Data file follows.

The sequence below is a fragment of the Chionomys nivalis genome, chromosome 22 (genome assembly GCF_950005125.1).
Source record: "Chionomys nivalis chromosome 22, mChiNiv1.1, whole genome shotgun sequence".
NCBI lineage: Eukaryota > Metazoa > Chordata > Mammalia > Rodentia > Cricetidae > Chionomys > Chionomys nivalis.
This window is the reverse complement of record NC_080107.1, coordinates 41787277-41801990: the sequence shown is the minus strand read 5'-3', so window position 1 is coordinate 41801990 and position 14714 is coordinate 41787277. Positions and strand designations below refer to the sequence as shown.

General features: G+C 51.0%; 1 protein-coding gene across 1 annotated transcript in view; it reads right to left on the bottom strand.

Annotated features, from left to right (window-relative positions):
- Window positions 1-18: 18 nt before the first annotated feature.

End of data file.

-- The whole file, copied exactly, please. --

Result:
The sequence below is a fragment of the Chionomys nivalis genome, chromosome 22 (genome assembly GCF_950005125.1).
Source record: "Chionomys nivalis chromosome 22, mChiNiv1.1, whole genome shotgun sequence".
NCBI lineage: Eukaryota > Metazoa > Chordata > Mammalia > Rodentia > Cricetidae > Chionomys > Chionomys nivalis.
This window is the reverse complement of record NC_080107.1, coordinates 41787277-41801990: the sequence shown is the minus strand read 5'-3', so window position 1 is coordinate 41801990 and position 14714 is coordinate 41787277. Positions and strand designations below refer to the sequence as shown.

General features: G+C 51.0%; 1 protein-coding gene across 1 annotated transcript in view; it reads right to left on the bottom strand.

Annotated features, from left to right (window-relative positions):
- Window positions 1-18: 18 nt before the first annotated feature.